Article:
Persévérant Survivor's Camp
Author/s K. Robinson
Year of publication 1988
Report Number: 34
In May of 1988, a Western Australian Maritime Museum (WAMM) team, lead by Graeme Henderson, Curator of Maritime Archaeology, undertook a survey of whaling ship wreck sites on the Western Australian coast. The program included an investigation at Dirk Hartog Island: a study of the historic site covered in this preliminary report. Henderson’s archival research suggested that the camp had been occupied by survivors of the French whaling vessel Perseverant, wrecked in 1841. Examination of the site and initial analysis of associated artefacts have supported this identification. Evaluation of the fragile in situ remains and their current deterioration has led to recommendations for further study. The author, a student of geology and archaeology, took part in the expedition as a volunteer, and as a representative of the Underwater Archaeological Society of British Columbia, Vancouver, Canada.
Dirk Hartog Island is prominent, both geographically and historically. The western-most promontory of Australia was the site of European man’s first recorded landfall on the continent’s Indian Ocean shores. The island’s 80 kilometre west coast endures the ravages of that ocean, and is fringed with high cliffs of gently folded sandstone. The east coast bounds the large and shallow Shark Bay and features lower cliffs, sandy bays and sand dunes. The long narrow island receives very little rainfall, and vegetation is largely limited to knee high scrub. When Dutch explorer Dirk Hartog visited the island in 1616 he stayed long enough to leave a pewter plate commemorating his achievement. He, along with later explorers found little value in the island save its prominence as a landmark.
However, the surrounding waters teemed with life. As early as 1792, whalers visited Shark Bay and by the 1830s American, British and French ships regularly harvested the great mammals along the coast, sometimes taking shelter from rough weather behind Dirk Hartog Island.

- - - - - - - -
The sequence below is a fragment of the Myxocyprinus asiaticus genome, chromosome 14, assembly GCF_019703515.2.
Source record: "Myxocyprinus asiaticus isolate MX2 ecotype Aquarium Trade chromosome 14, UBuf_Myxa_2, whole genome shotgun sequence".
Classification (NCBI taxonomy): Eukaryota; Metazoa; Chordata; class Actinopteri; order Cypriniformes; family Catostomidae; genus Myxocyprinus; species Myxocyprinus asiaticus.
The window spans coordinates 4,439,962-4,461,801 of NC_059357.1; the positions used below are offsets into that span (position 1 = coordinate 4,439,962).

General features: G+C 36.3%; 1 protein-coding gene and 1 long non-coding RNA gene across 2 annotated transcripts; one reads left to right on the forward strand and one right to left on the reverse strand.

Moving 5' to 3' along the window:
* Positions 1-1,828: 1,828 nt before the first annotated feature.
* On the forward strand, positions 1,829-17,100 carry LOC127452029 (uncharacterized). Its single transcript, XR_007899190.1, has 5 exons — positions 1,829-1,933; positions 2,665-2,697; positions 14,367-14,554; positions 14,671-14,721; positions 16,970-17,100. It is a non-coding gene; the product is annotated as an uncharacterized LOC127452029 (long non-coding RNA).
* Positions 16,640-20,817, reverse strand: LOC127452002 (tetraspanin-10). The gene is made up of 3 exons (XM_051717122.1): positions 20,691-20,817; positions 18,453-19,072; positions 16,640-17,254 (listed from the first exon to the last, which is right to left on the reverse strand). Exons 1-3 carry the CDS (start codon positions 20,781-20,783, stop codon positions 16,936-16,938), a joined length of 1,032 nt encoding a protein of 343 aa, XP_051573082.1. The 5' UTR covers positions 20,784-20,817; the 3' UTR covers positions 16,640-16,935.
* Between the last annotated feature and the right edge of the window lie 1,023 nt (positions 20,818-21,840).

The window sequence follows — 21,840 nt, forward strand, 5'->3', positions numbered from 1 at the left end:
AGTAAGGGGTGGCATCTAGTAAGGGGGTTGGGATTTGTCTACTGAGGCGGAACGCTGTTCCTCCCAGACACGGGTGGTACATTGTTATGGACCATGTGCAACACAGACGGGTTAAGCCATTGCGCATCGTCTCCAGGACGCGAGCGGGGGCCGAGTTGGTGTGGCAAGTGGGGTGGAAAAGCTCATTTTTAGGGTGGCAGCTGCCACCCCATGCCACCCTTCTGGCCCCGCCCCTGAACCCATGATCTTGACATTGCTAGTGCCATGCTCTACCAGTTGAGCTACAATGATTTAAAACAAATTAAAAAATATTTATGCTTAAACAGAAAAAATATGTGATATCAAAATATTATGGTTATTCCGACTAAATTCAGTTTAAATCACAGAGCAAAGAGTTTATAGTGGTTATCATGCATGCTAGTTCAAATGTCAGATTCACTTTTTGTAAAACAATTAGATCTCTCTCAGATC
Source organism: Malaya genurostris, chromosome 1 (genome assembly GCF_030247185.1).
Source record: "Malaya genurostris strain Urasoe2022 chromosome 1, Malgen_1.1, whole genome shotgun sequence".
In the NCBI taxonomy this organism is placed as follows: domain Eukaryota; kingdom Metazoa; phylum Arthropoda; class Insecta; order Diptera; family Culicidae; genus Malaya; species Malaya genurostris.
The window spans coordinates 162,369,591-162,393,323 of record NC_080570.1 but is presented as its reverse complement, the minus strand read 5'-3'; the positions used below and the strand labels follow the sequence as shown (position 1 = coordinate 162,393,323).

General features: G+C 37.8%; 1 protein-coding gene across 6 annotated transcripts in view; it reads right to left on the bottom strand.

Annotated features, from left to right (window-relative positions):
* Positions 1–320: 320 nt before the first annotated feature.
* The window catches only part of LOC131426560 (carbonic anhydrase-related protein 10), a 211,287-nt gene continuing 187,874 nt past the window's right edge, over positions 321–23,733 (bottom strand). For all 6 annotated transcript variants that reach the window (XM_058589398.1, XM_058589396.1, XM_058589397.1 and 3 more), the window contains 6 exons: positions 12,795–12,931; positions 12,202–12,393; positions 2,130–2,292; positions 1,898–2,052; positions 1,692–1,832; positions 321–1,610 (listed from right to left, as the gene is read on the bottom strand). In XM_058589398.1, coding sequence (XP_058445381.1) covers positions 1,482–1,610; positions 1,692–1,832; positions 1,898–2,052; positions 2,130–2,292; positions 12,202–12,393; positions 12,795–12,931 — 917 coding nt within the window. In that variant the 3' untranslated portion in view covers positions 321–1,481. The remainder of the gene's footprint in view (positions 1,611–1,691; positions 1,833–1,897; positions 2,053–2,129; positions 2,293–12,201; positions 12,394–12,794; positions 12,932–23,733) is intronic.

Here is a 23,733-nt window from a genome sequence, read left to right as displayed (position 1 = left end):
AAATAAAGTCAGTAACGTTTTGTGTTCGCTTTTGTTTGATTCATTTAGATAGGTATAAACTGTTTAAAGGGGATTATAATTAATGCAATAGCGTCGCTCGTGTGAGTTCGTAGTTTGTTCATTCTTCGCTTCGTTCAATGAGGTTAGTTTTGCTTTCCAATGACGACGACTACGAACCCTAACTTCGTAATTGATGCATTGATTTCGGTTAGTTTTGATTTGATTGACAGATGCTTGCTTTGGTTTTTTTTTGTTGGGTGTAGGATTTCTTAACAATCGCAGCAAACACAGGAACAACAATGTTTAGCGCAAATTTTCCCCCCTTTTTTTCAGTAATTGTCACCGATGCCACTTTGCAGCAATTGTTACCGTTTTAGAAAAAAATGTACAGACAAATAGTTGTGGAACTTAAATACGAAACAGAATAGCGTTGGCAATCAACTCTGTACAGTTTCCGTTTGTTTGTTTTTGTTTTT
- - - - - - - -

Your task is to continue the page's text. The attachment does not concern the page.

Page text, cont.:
In 1976, local stockman Tom Pepper discovered the site while he mustered sheep in the dunes by the northeast shores of the island. He noted bottles and buttons in the scatter of iron fragments, and soon reported his find to the Western Australian Museum – David Hutchison, Curator of History visited the location. He described the position and orientation of the site, and collected representative artefacts. Significant among his finds were brass buttons, some embossed with an anchor and the inscription ‘EQUIPAGE DE LIGNE’. Hutchison recommended that the site be examined further and that Pepper be awarded for his information. In 1988, Henderson planned to visit and examine the site because his research indicated that such a camp had been occupied by the survivors of a French whaling vessel. Both the location and the type of remains fit a brief story of tragedy recounted by M. Estrade, Third Mate of the Perseverant, upon his rescue. The vessel, a 260-ton ship rigged whaler, of oak and copper construction ran aground near or on the shores of Dirk Hartog Island in March of 1841. Although a later sighting of the ship suggested he had suffered little damage, captain and crew evacuated the hulk and established a camp on the shore of the island. Sunbaked and windswept, this dry barren land presented less sanctuary than obstacle to the unfortunate seamen. After ten weeks on the island, during which time five men died of scurvy, remaining officers and crew made a desperate bid for salvation. They set out for Java in four of the ship’s small boats, only to be caught in a severe gale. The boats were separated and only one, containing M. Estrade and three crewmen was saved. The objectives of the WAMM study of the site were:
- to determine whether the reported site was indeed the Perseverant survivors’ camp
- to assess the condition of the site and its potential for further study and
- to seek clues indicating the location of the ship itself.